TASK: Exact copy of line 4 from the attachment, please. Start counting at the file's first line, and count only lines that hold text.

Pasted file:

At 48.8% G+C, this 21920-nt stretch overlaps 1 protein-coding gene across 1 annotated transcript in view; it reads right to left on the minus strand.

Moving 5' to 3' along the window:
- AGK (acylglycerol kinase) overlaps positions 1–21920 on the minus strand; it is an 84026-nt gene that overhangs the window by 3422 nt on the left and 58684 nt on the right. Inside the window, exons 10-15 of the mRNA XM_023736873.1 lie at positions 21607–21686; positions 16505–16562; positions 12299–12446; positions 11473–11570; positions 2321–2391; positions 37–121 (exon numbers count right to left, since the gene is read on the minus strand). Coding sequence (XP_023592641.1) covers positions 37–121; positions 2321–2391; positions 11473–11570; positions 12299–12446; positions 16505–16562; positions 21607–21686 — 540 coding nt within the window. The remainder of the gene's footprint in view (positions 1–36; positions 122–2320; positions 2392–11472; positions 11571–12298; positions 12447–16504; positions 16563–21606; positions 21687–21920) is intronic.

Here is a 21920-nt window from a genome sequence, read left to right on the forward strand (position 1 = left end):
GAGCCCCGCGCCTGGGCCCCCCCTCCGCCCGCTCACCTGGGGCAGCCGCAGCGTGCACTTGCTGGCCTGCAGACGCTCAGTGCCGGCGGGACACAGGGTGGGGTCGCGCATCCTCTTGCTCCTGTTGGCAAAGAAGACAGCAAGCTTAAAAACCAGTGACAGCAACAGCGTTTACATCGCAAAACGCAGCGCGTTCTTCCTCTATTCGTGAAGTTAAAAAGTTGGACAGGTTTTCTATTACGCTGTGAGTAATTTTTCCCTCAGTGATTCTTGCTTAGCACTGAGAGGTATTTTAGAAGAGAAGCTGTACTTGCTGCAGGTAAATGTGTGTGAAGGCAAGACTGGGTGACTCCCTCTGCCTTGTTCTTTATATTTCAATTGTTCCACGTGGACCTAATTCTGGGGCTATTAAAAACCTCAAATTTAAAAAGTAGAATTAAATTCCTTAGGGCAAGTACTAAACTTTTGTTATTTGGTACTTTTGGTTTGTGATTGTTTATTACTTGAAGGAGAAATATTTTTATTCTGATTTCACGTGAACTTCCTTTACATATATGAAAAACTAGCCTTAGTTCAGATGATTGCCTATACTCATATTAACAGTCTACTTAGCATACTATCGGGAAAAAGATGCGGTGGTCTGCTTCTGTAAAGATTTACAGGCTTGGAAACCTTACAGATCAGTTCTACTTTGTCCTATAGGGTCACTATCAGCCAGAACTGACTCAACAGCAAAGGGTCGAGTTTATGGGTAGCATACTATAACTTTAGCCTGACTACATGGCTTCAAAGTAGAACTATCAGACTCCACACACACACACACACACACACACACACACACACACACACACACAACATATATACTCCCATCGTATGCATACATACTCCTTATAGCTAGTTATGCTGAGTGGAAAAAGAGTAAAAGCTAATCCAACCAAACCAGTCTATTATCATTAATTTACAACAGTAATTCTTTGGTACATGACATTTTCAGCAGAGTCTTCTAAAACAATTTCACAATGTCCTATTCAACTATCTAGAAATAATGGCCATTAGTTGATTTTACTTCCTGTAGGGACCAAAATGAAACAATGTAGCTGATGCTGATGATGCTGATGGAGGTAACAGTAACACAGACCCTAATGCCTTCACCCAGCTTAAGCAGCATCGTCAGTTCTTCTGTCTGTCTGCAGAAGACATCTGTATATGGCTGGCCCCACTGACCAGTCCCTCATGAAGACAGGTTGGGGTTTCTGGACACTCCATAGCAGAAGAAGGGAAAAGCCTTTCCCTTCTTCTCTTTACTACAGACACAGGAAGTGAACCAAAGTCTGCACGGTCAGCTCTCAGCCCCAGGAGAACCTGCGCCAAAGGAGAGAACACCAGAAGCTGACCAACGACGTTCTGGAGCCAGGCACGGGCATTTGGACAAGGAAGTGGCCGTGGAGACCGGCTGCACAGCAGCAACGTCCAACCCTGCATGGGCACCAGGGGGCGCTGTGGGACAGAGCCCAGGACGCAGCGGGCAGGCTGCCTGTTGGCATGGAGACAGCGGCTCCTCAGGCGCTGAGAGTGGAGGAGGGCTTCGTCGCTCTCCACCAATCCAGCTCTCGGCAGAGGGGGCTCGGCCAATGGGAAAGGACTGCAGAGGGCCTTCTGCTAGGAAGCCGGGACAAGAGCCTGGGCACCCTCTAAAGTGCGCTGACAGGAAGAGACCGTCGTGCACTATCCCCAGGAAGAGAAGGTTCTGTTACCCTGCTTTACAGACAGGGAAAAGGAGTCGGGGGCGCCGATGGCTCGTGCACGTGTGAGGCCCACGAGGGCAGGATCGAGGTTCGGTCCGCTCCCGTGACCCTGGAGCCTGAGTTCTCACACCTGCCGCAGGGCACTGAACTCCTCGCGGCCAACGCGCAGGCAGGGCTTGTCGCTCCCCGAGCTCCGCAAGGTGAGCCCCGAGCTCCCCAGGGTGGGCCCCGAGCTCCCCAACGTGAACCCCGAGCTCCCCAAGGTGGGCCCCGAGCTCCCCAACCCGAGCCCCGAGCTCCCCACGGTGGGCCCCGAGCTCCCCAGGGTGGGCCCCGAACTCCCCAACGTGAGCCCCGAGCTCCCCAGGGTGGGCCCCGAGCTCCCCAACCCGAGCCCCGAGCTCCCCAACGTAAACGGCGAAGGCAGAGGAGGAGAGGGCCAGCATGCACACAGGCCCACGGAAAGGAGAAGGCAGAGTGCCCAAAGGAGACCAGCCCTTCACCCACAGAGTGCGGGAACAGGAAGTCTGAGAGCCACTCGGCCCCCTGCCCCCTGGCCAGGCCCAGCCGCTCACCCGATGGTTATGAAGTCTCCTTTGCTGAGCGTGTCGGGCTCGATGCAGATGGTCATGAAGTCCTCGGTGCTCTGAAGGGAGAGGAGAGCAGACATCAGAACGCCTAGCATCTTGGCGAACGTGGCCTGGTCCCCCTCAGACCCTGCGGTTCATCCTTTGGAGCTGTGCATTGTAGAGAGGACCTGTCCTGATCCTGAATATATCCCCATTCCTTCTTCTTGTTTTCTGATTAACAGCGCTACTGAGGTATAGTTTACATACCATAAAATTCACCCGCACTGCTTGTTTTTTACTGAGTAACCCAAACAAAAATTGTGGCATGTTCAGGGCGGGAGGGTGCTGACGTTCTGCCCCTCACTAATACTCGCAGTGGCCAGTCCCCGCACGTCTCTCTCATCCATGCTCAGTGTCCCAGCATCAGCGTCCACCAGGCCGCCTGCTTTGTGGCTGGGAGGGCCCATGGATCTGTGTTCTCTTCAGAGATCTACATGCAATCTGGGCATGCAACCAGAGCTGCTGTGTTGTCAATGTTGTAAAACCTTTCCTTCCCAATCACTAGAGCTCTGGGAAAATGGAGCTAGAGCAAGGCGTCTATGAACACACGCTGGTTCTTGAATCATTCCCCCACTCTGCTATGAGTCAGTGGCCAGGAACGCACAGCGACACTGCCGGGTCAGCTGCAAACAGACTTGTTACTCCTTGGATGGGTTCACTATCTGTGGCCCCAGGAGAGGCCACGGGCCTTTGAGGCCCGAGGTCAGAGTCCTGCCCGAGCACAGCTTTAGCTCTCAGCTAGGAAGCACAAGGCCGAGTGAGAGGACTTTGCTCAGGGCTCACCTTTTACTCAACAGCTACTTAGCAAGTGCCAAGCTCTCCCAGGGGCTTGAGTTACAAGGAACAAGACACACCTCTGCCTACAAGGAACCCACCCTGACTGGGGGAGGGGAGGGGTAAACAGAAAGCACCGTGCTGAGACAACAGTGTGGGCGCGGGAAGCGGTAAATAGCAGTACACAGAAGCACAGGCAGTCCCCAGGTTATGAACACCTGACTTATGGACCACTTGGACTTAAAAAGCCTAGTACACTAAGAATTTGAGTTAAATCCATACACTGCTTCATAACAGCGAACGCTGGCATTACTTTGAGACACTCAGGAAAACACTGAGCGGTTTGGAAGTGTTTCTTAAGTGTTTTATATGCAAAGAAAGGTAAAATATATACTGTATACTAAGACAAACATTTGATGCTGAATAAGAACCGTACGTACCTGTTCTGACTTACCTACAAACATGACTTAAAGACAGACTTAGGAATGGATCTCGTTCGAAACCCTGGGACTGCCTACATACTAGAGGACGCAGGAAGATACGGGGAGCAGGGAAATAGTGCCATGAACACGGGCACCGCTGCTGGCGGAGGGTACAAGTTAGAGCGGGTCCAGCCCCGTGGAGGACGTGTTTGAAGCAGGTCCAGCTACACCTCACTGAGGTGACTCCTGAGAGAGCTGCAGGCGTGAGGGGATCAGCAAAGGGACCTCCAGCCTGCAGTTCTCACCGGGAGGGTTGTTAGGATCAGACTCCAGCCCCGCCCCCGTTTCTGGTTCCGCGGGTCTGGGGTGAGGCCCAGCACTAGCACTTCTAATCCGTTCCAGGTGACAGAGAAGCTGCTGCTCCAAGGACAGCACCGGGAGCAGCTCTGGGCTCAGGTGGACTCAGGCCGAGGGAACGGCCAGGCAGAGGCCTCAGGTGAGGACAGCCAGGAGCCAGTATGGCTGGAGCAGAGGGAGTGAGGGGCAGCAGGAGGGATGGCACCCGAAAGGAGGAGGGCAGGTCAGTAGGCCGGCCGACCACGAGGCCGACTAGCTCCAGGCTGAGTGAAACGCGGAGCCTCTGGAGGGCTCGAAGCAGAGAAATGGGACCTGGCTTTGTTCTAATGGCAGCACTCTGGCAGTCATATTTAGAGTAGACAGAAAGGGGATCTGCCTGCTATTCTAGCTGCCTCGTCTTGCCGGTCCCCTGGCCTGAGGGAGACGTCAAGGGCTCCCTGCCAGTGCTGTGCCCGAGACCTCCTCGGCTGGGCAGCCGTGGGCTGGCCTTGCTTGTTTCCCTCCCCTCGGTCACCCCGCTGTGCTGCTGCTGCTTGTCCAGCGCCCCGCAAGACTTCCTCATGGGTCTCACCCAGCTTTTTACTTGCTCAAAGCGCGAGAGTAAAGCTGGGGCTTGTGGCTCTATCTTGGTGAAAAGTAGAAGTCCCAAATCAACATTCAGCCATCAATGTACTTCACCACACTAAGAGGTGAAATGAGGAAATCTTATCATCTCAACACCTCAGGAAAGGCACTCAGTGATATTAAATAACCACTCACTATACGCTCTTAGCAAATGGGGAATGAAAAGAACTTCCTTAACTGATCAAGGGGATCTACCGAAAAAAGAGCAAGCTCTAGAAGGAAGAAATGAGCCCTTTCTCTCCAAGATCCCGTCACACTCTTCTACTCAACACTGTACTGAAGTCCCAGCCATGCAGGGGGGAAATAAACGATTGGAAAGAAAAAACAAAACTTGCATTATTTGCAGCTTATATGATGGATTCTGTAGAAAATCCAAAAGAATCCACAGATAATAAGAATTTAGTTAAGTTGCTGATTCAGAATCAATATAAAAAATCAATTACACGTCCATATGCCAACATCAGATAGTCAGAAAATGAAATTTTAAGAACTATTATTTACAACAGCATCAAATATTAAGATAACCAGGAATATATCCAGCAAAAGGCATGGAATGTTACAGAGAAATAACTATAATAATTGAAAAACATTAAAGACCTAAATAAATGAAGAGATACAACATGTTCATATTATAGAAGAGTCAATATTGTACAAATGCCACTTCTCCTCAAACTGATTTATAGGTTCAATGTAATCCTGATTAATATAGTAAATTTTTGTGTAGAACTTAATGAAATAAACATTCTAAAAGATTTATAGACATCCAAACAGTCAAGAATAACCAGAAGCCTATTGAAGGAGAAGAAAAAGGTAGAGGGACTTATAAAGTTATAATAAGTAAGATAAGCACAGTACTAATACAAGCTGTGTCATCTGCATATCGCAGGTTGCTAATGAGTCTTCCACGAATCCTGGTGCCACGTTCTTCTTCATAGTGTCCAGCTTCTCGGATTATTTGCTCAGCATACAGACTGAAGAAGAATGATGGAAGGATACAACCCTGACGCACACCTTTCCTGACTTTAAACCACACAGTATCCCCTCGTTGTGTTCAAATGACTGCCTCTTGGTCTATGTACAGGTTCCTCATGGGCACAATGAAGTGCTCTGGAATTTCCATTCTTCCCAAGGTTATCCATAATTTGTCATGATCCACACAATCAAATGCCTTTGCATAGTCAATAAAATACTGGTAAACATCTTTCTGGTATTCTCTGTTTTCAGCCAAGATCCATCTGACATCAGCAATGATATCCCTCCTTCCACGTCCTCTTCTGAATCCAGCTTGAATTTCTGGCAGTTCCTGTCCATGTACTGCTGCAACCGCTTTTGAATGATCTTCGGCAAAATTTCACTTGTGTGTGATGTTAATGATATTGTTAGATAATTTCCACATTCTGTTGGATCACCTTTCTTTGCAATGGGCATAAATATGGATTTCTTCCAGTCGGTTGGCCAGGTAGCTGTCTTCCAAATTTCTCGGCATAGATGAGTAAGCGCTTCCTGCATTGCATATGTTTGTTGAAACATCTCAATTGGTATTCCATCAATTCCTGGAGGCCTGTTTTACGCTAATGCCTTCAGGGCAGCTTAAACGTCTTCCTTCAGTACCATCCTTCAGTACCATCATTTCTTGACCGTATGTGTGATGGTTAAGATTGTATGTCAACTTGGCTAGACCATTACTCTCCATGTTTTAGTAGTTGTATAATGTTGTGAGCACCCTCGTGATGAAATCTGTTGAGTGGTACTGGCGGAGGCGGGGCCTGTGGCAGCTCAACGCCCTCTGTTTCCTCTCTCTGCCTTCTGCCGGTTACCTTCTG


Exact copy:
Here is a 21920-nt window from a genome sequence, read left to right on the forward strand (position 1 = left end):